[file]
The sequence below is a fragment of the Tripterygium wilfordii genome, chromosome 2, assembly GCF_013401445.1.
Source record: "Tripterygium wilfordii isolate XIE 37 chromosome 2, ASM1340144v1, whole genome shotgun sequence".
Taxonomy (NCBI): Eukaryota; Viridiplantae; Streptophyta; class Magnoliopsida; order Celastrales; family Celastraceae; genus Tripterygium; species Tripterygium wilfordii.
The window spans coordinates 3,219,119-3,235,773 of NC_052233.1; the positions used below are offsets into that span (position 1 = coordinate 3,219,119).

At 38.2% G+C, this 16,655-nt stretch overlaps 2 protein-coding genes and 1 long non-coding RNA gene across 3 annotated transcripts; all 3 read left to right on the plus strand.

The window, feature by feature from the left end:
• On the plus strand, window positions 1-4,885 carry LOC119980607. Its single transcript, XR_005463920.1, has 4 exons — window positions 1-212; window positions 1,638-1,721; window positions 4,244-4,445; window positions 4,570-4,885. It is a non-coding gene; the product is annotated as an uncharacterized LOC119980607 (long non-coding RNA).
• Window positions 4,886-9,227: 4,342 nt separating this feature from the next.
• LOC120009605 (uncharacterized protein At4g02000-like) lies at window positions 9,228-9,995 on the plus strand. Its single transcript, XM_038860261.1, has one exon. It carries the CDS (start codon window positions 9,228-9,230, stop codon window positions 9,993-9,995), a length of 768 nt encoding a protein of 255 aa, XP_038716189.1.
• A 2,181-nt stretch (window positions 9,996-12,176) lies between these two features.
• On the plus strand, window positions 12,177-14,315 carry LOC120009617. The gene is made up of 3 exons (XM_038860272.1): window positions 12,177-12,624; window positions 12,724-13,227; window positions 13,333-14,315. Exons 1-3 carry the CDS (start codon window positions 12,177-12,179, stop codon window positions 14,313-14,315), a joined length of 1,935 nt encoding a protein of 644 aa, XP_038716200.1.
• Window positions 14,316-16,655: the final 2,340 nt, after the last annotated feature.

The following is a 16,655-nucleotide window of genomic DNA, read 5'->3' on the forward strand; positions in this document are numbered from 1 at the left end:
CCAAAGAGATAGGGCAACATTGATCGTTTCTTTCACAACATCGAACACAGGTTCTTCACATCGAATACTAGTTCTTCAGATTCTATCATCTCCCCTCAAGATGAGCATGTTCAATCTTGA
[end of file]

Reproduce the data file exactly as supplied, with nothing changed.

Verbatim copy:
The sequence below is a fragment of the Tripterygium wilfordii genome, chromosome 2, assembly GCF_013401445.1.
Source record: "Tripterygium wilfordii isolate XIE 37 chromosome 2, ASM1340144v1, whole genome shotgun sequence".
Taxonomy (NCBI): Eukaryota; Viridiplantae; Streptophyta; class Magnoliopsida; order Celastrales; family Celastraceae; genus Tripterygium; species Tripterygium wilfordii.
The window spans coordinates 3,219,119-3,235,773 of NC_052233.1; the positions used below are offsets into that span (position 1 = coordinate 3,219,119).

At 38.2% G+C, this 16,655-nt stretch overlaps 2 protein-coding genes and 1 long non-coding RNA gene across 3 annotated transcripts; all 3 read left to right on the plus strand.

The window, feature by feature from the left end:
• On the plus strand, window positions 1-4,885 carry LOC119980607. Its single transcript, XR_005463920.1, has 4 exons — window positions 1-212; window positions 1,638-1,721; window positions 4,244-4,445; window positions 4,570-4,885. It is a non-coding gene; the product is annotated as an uncharacterized LOC119980607 (long non-coding RNA).
• Window positions 4,886-9,227: 4,342 nt separating this feature from the next.
• LOC120009605 (uncharacterized protein At4g02000-like) lies at window positions 9,228-9,995 on the plus strand. Its single transcript, XM_038860261.1, has one exon. It carries the CDS (start codon window positions 9,228-9,230, stop codon window positions 9,993-9,995), a length of 768 nt encoding a protein of 255 aa, XP_038716189.1.
• A 2,181-nt stretch (window positions 9,996-12,176) lies between these two features.
• On the plus strand, window positions 12,177-14,315 carry LOC120009617. The gene is made up of 3 exons (XM_038860272.1): window positions 12,177-12,624; window positions 12,724-13,227; window positions 13,333-14,315. Exons 1-3 carry the CDS (start codon window positions 12,177-12,179, stop codon window positions 14,313-14,315), a joined length of 1,935 nt encoding a protein of 644 aa, XP_038716200.1.
• Window positions 14,316-16,655: the final 2,340 nt, after the last annotated feature.

The following is a 16,655-nucleotide window of genomic DNA, read 5'->3' on the forward strand; positions in this document are numbered from 1 at the left end:
CCAAAGAGATAGGGCAACATTGATCGTTTCTTTCACAACATCGAACACAGGTTCTTCACATCGAATACTAGTTCTTCAGATTCTATCATCTCCCCTCAAGATGAGCATGTTCAATCTTGA